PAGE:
by Geoff Hiscock – The Australian  – Published: January 19, 2011
As Chinese President Hu Jintao wraps up his US tour on Friday with business meetings in Chicago, his country’s future role in the global rare-earth trade will be under scrutiny at a Critical Materials investment conference on the other side of the North American continent.
But instead of the usual discussion about Chinese domination of the rare-earth supply chain – it currently has more than 95 per cent of the market – two of Hu’s rare-earth specialists are due to speak at the conference in Vancouver, Canada on the theme “China to join the buy side.”
They are Lin Donglu, secretary general of the Chinese Society of Rare Earths and Dr Chen Zhanheng, director of the society’s academic department.
Chen has spoken previously on how China’s rare-earth industry is beset with environmental problems, and that no new mines could be allowed in China. He has also said it is in the industry’s best interest for a diverse and stable supply chain to be established.
Rare earths, along with other materials such as indium and lithium, are used in clean energy technologies and a host of devices that include permanent magnets, hybrid and electric car batteries, computer hard drives, smart phones, iPods, LED televisions, energy-efficient lights, lasers, petroleum cracking catalysts and sophisticated military items such as night vision goggles and missile guidance systems.
Rare-earth miners such as Lynas in Australia, Molycorp in the U.S. and IREL in India are moving to bring new plants into production as quickly as possible after China cut its 2011 export quotas of the strategic material and the U.S. Department of Energy warned of critical shortages over the next five years.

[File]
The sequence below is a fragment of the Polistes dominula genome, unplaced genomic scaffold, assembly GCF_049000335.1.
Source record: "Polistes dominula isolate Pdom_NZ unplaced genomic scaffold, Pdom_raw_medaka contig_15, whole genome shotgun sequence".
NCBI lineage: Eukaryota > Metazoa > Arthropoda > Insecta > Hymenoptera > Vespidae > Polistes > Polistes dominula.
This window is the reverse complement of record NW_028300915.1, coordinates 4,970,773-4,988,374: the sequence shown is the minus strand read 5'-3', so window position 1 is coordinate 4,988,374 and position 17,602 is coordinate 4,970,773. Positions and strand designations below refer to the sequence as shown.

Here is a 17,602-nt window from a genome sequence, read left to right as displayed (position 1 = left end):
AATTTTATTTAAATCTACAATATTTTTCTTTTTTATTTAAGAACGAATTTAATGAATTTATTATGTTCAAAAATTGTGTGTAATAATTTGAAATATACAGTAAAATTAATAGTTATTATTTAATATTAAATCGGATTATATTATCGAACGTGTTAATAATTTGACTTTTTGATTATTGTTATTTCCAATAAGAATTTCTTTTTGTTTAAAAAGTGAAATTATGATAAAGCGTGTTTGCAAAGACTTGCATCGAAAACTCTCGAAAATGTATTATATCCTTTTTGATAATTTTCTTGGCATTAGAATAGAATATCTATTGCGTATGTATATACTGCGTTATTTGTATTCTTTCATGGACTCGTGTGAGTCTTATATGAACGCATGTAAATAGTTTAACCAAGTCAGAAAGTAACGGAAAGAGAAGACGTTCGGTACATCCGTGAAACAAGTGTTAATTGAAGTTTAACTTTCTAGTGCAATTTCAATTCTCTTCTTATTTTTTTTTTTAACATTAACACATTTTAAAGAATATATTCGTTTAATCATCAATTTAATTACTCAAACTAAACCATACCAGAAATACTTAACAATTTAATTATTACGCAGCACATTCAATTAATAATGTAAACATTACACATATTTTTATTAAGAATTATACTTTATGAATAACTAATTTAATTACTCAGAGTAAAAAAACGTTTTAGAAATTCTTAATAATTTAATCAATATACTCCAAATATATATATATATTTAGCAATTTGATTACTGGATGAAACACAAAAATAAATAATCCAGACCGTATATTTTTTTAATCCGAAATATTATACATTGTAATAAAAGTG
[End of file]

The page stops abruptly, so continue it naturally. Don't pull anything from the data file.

World demand for rare earths in 2010 was about 127,000 tonnes, a figure expected to reach 188,000 tonnes by 2015 as clean technology usage increases.
China’s Ministry of Commerce announced on December 28 its rare-earth export quotas for the first six months of 2011 would be 14,446 tonnes, a drop of 11.4 percent on the same period a year earlier. Nominal export quotas in 2010 were already down 40 percent on the 2009 figure.
According to the U.S. Department of Energy’s Critical Materials Strategy report released on December 15, five of the 17 rare earths — dysprosium, neodymium, terbium, europium and yttrium, as well as the processed rare metal, indium – are the “most critical” in terms of supply over the next five years.
The big demand drivers are permanent magnets for wind turbines and battery alloys for electric motors; these two applications alone are expected to account for more than 55 per cent of demand by 2014.
Although China dominates global supply from its vast and heavily polluted Bayan Obo mining region in Inner Mongolia, scores of mining companies around the world are racing to bring new plants on stream. Even so, it will take years for more than a handful of them to begin production, given the environmental constraints they face.
According to mining industry analyst Gareth Hatch of U.S.-based Technology Metals Research (TMR), 17 of about 275 rare-earth projects are at what he calls the advanced stage: four each in Australia and Canada, two each in the U.S., Greenland and South Africa, and one each in Sweden, Kyrgyzstan and Malawi.
Two of those – Mount Weld in Western Australia and Mountain Pass in California – are due to start production this year. Three others – Nechalacho in Canada’s North West Territories, Nolans Bore in Australia’s Northern Territory, and Bear Lodge in Wyoming, U.S., could come on stream between 2013-15.